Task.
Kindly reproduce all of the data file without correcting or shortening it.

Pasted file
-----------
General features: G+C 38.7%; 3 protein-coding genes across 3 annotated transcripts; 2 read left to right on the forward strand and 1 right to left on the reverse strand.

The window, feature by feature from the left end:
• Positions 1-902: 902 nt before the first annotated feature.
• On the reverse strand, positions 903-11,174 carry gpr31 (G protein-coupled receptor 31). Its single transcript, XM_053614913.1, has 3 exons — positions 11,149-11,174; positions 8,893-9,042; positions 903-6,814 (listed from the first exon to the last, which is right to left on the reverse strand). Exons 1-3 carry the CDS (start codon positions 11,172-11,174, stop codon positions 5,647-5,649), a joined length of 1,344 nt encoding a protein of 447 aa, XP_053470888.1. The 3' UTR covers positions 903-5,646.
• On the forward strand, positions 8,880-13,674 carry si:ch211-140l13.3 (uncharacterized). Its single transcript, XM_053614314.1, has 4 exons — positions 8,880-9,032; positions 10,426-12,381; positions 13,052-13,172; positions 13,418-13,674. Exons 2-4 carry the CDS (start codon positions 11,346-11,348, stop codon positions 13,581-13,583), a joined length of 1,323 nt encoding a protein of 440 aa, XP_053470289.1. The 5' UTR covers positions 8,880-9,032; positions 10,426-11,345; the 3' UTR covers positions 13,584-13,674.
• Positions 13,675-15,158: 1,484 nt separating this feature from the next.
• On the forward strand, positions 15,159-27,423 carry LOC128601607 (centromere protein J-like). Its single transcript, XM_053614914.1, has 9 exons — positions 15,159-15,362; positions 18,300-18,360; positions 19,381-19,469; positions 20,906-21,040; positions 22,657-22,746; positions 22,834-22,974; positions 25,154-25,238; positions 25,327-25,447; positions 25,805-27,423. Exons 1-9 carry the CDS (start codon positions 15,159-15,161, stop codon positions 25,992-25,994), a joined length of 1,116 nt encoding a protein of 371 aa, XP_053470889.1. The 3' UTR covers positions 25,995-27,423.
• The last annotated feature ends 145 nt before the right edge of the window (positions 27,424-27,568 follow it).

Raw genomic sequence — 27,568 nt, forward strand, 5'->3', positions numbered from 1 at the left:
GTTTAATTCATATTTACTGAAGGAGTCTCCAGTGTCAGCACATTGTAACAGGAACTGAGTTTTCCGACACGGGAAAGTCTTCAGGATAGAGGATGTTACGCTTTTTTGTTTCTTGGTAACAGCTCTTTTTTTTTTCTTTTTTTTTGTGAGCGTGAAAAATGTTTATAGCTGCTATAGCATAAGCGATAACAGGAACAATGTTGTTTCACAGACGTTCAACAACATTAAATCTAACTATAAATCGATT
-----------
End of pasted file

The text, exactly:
General features: G+C 38.7%; 3 protein-coding genes across 3 annotated transcripts; 2 read left to right on the forward strand and 1 right to left on the reverse strand.

The window, feature by feature from the left end:
• Positions 1-902: 902 nt before the first annotated feature.
• On the reverse strand, positions 903-11,174 carry gpr31 (G protein-coupled receptor 31). Its single transcript, XM_053614913.1, has 3 exons — positions 11,149-11,174; positions 8,893-9,042; positions 903-6,814 (listed from the first exon to the last, which is right to left on the reverse strand). Exons 1-3 carry the CDS (start codon positions 11,172-11,174, stop codon positions 5,647-5,649), a joined length of 1,344 nt encoding a protein of 447 aa, XP_053470888.1. The 3' UTR covers positions 903-5,646.
• On the forward strand, positions 8,880-13,674 carry si:ch211-140l13.3 (uncharacterized). Its single transcript, XM_053614314.1, has 4 exons — positions 8,880-9,032; positions 10,426-12,381; positions 13,052-13,172; positions 13,418-13,674. Exons 2-4 carry the CDS (start codon positions 11,346-11,348, stop codon positions 13,581-13,583), a joined length of 1,323 nt encoding a protein of 440 aa, XP_053470289.1. The 5' UTR covers positions 8,880-9,032; positions 10,426-11,345; the 3' UTR covers positions 13,584-13,674.
• Positions 13,675-15,158: 1,484 nt separating this feature from the next.
• On the forward strand, positions 15,159-27,423 carry LOC128601607 (centromere protein J-like). Its single transcript, XM_053614914.1, has 9 exons — positions 15,159-15,362; positions 18,300-18,360; positions 19,381-19,469; positions 20,906-21,040; positions 22,657-22,746; positions 22,834-22,974; positions 25,154-25,238; positions 25,327-25,447; positions 25,805-27,423. Exons 1-9 carry the CDS (start codon positions 15,159-15,161, stop codon positions 25,992-25,994), a joined length of 1,116 nt encoding a protein of 371 aa, XP_053470889.1. The 3' UTR covers positions 25,995-27,423.
• The last annotated feature ends 145 nt before the right edge of the window (positions 27,424-27,568 follow it).

Raw genomic sequence — 27,568 nt, forward strand, 5'->3', positions numbered from 1 at the left:
GTTTAATTCATATTTACTGAAGGAGTCTCCAGTGTCAGCACATTGTAACAGGAACTGAGTTTTCCGACACGGGAAAGTCTTCAGGATAGAGGATGTTACGCTTTTTTGTTTCTTGGTAACAGCTCTTTTTTTTTTCTTTTTTTTTGTGAGCGTGAAAAATGTTTATAGCTGCTATAGCATAAGCGATAACAGGAACAATGTTGTTTCACAGACGTTCAACAACATTAAATCTAACTATAAATCGATT